History of the Cable Car

Teide Cable Car celebrates its 40th anniversary in 2011/2012. A feat of engineering enjoyed by all the people of Tenerife.



Several ideas and projects for the construction of a cable car that would aid all kinds of visitors in their ascent of Teide had long been bandied about. Yet the only project to eventually see the light was designed by Andrés de Arroyo y González de Chávez. In one of his travels around Germany and Switzerland in 1929, he was impressed by the number of cable cars in practically every region he visited and by the magnificent vistas that could be glimpsed from the upper stations. On his return, he spared no effort to provide Mt Teide with a cable car that would enable all kinds of visitors to enjoy the fantastic views from the peak.

The original construction project was drawn up in 1930 by a civil engineer, José Ochoa Benhumea, and was divided into two sections. The first would connect Mt Majúa with Mt Fría by two reciprocating cabins with a capacity for up to 35 passengers. The second section would leave the first station for the second via a single cabin with a capacity for up to 15 passengers.

The Initiative

On 15 October 1959, the company Teleférico del Pico del Teide S.A. was founded to carry out the construction. Thousands of local families, enthused by the initiative, purchased shares, practically one per family, despite knowing the enormous risks involved in an investment considered disastrous and unrealistic at the time by many experts.

Local people, however, made the project their own, following each development as if it were a personal plan and intuitively perceiving the strategic knock-on effect the initiative would have on the emergence of tourism.

The Project

In 1960, the final project and report for construction were drawn up, based on the original design by Ochoa, but transferring the first station from Mt Majúa to its current location. The final document was composed by civil engineer Miguel Pintor Domingo and industrial engineer Francisco Trujillo Armas.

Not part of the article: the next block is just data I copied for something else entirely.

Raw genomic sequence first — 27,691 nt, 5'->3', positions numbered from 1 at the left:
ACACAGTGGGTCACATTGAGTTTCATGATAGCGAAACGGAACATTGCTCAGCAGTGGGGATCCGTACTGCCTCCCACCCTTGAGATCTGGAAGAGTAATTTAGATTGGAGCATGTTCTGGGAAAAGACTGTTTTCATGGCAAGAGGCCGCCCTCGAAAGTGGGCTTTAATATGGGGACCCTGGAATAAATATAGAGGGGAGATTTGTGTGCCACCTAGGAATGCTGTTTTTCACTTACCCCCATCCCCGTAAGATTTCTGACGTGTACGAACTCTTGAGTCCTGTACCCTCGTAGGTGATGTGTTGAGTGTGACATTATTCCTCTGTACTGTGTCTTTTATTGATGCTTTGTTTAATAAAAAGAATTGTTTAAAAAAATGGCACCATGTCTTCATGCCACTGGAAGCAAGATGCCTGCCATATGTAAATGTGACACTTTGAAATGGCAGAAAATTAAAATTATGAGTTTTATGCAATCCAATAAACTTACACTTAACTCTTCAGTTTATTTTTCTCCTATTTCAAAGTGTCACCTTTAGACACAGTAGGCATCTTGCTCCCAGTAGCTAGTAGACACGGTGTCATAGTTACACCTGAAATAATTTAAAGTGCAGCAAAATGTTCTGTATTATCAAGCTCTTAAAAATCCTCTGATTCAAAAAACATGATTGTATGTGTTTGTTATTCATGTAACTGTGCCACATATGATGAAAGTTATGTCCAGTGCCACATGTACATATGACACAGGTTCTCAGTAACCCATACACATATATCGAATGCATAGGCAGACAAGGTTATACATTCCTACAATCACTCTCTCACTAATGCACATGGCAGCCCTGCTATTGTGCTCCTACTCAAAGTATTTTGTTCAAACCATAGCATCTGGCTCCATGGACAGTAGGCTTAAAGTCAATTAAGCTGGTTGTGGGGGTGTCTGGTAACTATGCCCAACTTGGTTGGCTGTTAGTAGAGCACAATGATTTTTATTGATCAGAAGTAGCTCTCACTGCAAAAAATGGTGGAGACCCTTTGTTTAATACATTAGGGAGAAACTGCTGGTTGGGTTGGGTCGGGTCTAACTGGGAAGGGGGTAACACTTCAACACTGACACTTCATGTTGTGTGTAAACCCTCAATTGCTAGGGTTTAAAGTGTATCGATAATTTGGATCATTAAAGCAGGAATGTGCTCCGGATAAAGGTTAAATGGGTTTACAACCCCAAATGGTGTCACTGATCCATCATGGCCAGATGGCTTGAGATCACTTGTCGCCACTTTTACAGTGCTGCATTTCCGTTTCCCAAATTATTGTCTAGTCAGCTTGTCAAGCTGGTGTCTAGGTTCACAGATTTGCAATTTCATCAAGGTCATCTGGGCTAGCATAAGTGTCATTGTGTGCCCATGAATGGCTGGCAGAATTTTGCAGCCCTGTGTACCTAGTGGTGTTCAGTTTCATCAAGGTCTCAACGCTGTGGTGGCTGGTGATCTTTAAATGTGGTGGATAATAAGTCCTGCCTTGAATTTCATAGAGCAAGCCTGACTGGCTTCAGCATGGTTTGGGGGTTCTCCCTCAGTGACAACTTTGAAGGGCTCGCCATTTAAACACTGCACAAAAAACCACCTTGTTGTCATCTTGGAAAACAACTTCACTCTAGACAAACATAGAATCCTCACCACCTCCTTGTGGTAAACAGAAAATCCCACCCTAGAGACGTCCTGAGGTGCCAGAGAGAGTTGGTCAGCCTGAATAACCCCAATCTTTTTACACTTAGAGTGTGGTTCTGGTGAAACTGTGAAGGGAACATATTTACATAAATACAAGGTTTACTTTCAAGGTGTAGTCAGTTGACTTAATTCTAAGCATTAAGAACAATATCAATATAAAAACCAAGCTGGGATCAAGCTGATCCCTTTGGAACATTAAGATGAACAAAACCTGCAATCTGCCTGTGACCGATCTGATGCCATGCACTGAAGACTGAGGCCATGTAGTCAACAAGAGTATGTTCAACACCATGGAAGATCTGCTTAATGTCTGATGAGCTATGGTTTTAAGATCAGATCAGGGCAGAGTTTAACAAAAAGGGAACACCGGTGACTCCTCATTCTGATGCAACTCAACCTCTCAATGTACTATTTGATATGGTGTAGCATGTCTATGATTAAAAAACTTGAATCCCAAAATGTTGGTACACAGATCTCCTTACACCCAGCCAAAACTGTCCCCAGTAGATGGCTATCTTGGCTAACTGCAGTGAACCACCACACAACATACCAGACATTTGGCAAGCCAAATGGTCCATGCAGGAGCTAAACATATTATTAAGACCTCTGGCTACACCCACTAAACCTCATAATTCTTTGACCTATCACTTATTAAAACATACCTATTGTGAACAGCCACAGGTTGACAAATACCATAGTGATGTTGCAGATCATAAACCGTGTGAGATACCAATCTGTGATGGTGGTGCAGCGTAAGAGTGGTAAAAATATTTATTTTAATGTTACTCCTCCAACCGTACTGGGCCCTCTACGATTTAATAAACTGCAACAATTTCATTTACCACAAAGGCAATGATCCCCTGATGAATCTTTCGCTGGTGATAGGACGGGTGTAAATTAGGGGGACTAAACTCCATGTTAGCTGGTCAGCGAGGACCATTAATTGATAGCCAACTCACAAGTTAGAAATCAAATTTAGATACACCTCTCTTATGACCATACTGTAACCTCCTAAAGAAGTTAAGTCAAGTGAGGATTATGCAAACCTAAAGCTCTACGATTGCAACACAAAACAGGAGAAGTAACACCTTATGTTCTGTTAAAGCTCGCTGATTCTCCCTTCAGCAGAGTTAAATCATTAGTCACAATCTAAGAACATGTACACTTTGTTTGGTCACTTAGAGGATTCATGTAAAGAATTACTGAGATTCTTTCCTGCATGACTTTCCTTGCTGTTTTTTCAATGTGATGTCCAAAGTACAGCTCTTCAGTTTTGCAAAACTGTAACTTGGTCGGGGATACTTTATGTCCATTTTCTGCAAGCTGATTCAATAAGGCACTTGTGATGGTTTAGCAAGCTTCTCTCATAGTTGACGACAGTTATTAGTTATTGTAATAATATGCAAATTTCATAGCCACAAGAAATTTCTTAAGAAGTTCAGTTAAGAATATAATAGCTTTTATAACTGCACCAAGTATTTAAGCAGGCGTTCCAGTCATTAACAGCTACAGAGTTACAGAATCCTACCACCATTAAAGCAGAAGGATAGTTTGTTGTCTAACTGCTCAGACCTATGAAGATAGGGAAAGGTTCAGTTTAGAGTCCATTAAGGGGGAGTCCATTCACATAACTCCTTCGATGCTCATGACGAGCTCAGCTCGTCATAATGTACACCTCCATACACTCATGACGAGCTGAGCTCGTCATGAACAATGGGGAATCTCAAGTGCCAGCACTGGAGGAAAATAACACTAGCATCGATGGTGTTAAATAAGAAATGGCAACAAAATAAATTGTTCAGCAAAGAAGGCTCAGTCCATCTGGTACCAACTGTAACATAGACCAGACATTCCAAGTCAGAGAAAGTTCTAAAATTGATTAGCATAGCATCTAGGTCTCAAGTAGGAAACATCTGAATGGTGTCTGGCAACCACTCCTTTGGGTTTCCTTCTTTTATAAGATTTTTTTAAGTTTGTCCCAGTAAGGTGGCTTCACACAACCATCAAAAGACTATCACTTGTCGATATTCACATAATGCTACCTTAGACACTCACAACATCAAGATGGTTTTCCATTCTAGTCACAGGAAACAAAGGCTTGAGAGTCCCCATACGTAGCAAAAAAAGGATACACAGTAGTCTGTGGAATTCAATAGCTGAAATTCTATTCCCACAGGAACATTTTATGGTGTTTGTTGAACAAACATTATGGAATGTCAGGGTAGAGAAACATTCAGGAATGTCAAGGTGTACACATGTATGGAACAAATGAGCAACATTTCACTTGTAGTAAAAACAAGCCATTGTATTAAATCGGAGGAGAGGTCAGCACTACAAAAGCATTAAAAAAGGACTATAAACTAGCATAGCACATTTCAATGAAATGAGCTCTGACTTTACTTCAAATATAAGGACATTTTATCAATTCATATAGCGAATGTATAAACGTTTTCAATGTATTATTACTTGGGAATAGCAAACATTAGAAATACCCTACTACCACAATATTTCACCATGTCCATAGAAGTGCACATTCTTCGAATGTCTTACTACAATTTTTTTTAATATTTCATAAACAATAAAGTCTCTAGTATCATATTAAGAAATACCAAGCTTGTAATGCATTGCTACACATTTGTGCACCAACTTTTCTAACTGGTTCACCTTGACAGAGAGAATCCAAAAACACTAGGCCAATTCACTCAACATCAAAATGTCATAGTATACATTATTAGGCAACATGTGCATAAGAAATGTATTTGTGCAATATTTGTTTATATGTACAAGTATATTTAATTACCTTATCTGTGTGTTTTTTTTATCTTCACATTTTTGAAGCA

The Route

The route was chosen to incorporate the gradient of the terrain as a favourable element as it would facilitate the installation of the towers by lining up the lower station with the only point of solid rock on which the upper station could be built.

In the end, the lower and upper stations were constructed at 2,356 m and 3,555 m, respectively, just 163 m below the summit, covering a difference of level of 1,199 m and with 2,482 m between stations. .


Construction on the cable car began in April 1962 and was a landmark in engineering and human endeavour. The extremely harsh working conditions on Mt Teide and the technical difficulties at a time of low economic development in Tenerife could only be overcome by the skill and dedication of hundreds of workers who participated in the construction. They used grit and stamina to make up for the impracticality of employing sophisticated mechanical means in transporting and constructing the stations, towers and structures. Many of these men hailed from the heights of Valle de La Orotava, and the project would never have been possible without their efforts and tenacity.

After reconsidering and prospecting the terrain in 1963, an exact location was decided. On 4 September, work began on excavations for the access road to the lower station. The cable car took 8 years to build, and construction ended on 27 July 1971, with the signing of the certificate of provisional reception. The initial difficulties arose in wintertime because snowfall and low temperatures meant that, at best, work could only go ahead on the lower station.

At first the materials were carried up by donkey or on the backs of workers, until a hoist was installed, and, in 1967, an auxiliary cableway accelerated construction. The civil and foundation work was undertaken by the company Entrecanales y Tabora S.A., and the cableway installation was undertaken by the Italian firm Ceretti e Tanfani S.A.

The cable car was inaugurated on 18 July 1971 and began operation on 2 August.


Renovation and Continuous Innovation

In 1999, the introduction of a process of continuous technological updating set Teide Cable Car among the five most modern cableways in the world. The substitution of the original cable cars for others of a more aerodynamic and modern design, the replacement of the towers and terminals, the introduction of sophisticated telecontrol systems and the adoption of the most stringent European quality standards for technology and safety have made these facilities an international benchmark. Many of the technologies, patents and facilities introduced and developed have received numerous awards, the most recent being the Premio Agustín de Bethencourt granted by the Colegio Oficial de Ingenieros (Society of Engineers) for the recent replacement of the towers.